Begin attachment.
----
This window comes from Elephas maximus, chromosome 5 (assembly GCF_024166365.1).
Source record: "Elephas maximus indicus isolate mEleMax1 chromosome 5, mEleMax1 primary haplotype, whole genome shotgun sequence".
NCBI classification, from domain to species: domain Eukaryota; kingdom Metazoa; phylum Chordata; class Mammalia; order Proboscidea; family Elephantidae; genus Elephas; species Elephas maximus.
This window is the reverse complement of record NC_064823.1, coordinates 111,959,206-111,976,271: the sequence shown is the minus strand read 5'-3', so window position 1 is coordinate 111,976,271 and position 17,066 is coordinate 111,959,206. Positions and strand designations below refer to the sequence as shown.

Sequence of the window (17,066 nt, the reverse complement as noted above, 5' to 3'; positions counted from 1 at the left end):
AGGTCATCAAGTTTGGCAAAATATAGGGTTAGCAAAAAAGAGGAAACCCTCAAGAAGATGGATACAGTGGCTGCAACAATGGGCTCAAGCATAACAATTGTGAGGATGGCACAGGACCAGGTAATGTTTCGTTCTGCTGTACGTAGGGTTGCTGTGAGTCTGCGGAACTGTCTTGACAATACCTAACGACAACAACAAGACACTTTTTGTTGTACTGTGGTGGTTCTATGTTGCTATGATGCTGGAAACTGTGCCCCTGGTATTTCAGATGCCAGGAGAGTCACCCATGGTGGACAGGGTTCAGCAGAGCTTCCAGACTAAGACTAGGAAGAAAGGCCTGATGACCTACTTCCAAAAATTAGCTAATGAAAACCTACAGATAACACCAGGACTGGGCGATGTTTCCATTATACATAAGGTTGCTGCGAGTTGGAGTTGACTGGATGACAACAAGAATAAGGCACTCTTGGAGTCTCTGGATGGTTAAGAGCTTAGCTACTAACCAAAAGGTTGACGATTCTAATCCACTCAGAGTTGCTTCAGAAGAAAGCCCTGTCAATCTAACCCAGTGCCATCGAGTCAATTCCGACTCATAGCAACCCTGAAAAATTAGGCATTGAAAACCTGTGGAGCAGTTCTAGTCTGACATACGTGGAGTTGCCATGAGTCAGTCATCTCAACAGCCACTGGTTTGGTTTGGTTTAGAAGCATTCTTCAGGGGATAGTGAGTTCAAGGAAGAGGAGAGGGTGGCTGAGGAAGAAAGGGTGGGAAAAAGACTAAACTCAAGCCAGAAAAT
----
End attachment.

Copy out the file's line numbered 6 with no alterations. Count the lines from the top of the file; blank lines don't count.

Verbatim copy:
AGGTCATCAAGTTTGGCAAAATATAGGGTTAGCAAAAAAGAGGAAACCCTCAAGAAGATGGATACAGTGGCTGCAACAATGGGCTCAAGCATAACAATTGTGAGGATGGCACAGGACCAGGTAATGTTTCGTTCTGCTGTACGTAGGGTTGCTGTGAGTCTGCGGAACTGTCTTGACAATACCTAACGACAACAACAAGACACTTTTTGTTGTACTGTGGTGGTTCTATGTTGCTATGATGCTGGAAACTGTGCCCCTGGTATTTCAGATGCCAGGAGAGTCACCCATGGTGGACAGGGTTCAGCAGAGCTTCCAGACTAAGACTAGGAAGAAAGGCCTGATGACCTACTTCCAAAAATTAGCTAATGAAAACCTACAGATAACACCAGGACTGGGCGATGTTTCCATTATACATAAGGTTGCTGCGAGTTGGAGTTGACTGGATGACAACAAGAATAAGGCACTCTTGGAGTCTCTGGATGGTTAAGAGCTTAGCTACTAACCAAAAGGTTGACGATTCTAATCCACTCAGAGTTGCTTCAGAAGAAAGCCCTGTCAATCTAACCCAGTGCCATCGAGTCAATTCCGACTCATAGCAACCCTGAAAAATTAGGCATTGAAAACCTGTGGAGCAGTTCTAGTCTGACATACGTGGAGTTGCCATGAGTCAGTCATCTCAACAGCCACTGGTTTGGTTTGGTTTAGAAGCATTCTTCAGGGGATAGTGAGTTCAAGGAAGAGGAGAGGGTGGCTGAGGAAGAAAGGGTGGGAAAAAGACTAAACTCAAGCCAGAAAAT